As a marketing professional (yep, that’s right; I don’t spend every day only reading and/or writing), I’ve had multiple opportunities to work on product positioning. It is, in fact, one of the things I like most about (and in) marketing. But, there is always something new to learn in any profession. Which is why I picked up April Dunford’s Obviously Awesome. It had some really good stuff and some that was not-so-good. Read on to know what to expect from this book.

Genre: 

Business, Marketing (Non-fiction)

Length: 

202 pages

Blurb:

April Dunford is a positioning expert who has successfully led the activity for numerous B2C and B2B companies. In Obviously Awesome, she talks about the need, details, and challenges of positioning. She also delves into a step-by-step process that she’s put together on how one can go about this activity.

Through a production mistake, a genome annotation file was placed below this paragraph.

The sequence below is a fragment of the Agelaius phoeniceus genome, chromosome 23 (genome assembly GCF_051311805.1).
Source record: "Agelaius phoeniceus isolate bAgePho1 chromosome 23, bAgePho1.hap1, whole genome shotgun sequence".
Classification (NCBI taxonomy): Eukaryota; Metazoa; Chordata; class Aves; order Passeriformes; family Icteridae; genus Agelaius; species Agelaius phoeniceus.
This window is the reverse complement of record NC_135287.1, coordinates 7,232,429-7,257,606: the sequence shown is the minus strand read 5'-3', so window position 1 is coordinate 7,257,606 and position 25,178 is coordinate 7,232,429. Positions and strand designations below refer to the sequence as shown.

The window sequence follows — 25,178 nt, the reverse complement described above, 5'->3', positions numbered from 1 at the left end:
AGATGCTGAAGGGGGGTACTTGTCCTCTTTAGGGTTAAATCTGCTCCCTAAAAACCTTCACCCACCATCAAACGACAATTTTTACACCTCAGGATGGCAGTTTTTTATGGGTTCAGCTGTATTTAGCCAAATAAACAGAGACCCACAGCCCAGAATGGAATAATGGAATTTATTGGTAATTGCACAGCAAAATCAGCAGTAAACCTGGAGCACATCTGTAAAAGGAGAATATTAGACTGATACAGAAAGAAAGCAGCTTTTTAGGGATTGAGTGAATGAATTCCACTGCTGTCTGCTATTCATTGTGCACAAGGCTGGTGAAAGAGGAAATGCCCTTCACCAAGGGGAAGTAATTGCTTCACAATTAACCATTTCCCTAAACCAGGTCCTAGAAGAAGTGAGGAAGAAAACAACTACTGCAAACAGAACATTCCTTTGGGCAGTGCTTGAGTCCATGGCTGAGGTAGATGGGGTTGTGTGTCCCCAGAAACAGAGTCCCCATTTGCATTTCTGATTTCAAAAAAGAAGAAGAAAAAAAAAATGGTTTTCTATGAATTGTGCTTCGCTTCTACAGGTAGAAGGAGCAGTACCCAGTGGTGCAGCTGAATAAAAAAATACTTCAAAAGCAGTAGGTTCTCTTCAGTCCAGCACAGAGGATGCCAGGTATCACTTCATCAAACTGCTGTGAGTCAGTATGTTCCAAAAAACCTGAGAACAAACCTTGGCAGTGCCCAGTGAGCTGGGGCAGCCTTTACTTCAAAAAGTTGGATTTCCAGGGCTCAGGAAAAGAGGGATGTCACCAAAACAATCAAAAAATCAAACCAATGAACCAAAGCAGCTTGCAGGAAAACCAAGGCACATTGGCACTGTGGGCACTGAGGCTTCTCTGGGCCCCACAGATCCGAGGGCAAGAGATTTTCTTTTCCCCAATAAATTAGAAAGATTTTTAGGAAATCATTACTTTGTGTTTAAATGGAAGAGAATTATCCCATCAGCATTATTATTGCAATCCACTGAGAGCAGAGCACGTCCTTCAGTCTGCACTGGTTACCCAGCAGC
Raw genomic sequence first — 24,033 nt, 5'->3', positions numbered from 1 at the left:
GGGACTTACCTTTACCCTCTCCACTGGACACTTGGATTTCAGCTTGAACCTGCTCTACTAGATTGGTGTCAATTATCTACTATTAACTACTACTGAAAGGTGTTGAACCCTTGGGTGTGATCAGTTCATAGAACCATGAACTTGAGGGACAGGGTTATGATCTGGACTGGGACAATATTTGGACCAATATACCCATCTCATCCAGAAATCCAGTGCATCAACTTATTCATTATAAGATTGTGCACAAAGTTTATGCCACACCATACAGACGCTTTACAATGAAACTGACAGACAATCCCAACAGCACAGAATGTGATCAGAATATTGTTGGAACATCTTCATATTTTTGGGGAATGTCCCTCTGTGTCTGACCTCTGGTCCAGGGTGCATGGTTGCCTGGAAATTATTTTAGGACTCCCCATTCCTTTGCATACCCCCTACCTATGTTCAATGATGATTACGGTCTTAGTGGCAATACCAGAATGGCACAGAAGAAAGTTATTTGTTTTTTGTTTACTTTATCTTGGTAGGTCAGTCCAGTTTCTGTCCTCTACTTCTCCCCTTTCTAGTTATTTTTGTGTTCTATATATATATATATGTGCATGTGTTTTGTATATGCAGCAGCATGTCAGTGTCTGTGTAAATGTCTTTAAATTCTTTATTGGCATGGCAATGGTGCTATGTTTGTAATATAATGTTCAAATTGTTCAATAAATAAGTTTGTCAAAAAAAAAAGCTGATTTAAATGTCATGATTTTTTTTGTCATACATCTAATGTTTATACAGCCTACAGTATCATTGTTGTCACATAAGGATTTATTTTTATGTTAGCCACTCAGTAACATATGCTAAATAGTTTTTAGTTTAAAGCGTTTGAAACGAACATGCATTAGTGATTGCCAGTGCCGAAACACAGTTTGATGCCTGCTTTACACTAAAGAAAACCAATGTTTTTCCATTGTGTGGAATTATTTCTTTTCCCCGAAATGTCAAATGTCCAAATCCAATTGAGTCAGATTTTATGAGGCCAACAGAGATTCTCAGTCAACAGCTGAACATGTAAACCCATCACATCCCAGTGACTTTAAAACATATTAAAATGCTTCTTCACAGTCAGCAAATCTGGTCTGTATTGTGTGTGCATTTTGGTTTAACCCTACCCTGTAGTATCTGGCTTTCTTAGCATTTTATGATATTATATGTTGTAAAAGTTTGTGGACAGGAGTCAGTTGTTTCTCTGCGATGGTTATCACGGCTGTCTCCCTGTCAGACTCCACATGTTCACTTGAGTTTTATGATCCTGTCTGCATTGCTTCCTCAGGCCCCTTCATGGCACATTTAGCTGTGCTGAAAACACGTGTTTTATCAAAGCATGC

Overall Rating:

6 out of 10

Writing Style:

8 out of 10, for its clarity of thought, and easy-to-follow flow and explanations.

Part of a Series: 

No.

Highlighted Takeaway:

There are a lot of tips, suggestions, and recommendations in Obviously Awesome. At the same time, you don’t necessarily have to use its teachings in a “take it all or take nothing” style. While a lot of the information was not new for me, I still found a few interesting points to be new (or differently approached). And the fact that it allows for anyone to do that, I felt, was the highlight of this book.

What I Liked:

April Dunford offers a structured, well-rounded approach not only to the activity of positioning, but also to the importance and need of it. This wasn’t the first time I’ve read about positioning, but I found it highly relatable to tech B2B products, which is something I’ve found missing in other content on the topic.

What I Didn’t Like: